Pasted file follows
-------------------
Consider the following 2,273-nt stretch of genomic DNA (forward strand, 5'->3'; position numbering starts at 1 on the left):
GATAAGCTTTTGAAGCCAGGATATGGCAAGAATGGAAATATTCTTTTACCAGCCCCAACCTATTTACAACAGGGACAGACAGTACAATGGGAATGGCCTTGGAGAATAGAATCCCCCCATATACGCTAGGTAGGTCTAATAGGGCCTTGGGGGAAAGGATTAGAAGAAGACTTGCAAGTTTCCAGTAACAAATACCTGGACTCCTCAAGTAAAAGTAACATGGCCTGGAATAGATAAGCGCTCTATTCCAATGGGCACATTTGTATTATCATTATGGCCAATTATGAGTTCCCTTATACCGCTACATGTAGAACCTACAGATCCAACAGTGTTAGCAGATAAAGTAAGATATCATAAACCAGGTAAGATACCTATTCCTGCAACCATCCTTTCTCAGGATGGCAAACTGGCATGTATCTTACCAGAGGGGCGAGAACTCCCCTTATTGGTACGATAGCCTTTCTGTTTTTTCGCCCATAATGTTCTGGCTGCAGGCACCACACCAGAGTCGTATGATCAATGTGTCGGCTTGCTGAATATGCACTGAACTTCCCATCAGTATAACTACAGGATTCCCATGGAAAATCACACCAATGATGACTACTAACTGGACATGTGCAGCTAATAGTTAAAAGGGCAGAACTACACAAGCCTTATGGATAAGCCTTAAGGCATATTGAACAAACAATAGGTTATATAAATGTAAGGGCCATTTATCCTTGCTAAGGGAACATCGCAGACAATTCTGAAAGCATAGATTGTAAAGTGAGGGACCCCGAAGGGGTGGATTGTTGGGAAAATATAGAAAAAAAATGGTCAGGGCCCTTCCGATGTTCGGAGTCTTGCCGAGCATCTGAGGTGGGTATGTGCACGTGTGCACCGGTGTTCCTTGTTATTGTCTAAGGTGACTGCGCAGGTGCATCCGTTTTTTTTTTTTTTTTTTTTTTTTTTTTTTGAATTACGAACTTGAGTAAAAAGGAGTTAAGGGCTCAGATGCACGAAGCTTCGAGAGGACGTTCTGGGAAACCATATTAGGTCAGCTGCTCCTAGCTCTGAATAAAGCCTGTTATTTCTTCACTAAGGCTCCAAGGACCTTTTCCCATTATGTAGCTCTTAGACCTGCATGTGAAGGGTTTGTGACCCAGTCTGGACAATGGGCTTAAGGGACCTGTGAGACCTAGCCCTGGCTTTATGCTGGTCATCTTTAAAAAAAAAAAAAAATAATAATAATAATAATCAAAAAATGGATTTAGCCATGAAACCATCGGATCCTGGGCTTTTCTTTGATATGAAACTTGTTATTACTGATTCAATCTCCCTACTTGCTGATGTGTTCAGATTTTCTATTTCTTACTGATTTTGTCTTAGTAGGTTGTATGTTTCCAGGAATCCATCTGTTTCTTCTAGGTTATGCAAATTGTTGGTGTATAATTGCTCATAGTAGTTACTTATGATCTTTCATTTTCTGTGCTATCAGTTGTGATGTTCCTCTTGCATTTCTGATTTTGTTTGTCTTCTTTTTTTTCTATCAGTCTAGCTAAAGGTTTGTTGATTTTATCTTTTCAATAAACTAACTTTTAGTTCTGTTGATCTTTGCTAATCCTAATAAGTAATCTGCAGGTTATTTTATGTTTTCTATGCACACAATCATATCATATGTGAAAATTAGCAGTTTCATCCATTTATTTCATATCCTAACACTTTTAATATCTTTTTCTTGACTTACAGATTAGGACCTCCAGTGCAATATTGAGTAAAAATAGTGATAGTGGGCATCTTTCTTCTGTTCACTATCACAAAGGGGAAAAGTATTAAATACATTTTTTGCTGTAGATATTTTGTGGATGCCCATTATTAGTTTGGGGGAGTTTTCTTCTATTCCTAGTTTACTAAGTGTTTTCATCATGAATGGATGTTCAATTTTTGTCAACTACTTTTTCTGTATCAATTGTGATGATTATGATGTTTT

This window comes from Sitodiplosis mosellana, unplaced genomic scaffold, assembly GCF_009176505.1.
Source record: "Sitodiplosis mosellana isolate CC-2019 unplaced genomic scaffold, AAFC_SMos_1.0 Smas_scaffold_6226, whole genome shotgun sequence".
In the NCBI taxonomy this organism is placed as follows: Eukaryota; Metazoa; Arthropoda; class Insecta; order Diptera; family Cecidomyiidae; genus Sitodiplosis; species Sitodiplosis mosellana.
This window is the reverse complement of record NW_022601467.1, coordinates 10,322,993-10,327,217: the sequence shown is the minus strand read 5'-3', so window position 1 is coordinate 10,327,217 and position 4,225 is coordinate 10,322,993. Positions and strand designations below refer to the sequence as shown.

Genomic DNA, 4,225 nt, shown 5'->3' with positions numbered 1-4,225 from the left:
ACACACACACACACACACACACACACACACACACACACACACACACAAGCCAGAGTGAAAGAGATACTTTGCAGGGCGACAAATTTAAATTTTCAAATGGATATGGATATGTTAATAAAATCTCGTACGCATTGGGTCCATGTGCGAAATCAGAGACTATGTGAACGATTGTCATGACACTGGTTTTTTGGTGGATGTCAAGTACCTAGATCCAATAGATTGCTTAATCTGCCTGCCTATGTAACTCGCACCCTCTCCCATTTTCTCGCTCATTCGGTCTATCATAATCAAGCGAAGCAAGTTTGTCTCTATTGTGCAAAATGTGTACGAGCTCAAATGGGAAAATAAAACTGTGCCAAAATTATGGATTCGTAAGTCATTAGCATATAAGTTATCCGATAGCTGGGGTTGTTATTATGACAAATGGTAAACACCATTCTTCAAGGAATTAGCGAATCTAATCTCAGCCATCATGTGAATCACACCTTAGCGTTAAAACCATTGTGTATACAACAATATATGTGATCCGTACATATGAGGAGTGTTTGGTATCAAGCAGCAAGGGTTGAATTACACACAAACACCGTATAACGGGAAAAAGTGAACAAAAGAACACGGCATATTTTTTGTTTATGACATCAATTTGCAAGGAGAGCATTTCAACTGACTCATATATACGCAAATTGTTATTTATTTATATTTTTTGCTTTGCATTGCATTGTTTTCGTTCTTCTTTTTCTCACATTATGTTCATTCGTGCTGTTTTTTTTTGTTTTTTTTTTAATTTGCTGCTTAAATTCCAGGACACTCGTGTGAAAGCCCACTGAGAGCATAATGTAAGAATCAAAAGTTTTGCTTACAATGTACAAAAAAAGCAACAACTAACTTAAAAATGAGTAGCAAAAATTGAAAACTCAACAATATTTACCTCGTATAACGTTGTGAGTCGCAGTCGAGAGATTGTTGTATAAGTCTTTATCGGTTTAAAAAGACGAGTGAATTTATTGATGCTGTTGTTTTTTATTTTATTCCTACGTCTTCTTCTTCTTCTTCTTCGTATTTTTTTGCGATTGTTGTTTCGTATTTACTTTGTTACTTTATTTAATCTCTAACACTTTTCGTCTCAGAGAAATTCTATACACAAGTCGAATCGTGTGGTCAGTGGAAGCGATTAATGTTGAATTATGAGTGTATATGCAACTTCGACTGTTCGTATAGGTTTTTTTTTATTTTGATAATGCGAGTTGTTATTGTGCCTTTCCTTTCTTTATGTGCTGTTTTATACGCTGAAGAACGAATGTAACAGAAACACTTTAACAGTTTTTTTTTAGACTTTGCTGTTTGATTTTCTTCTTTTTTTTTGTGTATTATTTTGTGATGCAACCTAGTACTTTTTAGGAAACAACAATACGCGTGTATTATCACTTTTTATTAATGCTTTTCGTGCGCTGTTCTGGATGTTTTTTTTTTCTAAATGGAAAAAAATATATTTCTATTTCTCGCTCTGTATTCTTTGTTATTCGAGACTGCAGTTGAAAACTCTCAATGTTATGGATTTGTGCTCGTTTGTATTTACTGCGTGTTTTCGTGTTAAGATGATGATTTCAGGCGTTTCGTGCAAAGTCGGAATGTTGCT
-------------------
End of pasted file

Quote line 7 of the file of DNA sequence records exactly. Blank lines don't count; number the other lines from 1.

Genomic DNA, 4,225 nt, shown 5'->3' with positions numbered 1-4,225 from the left: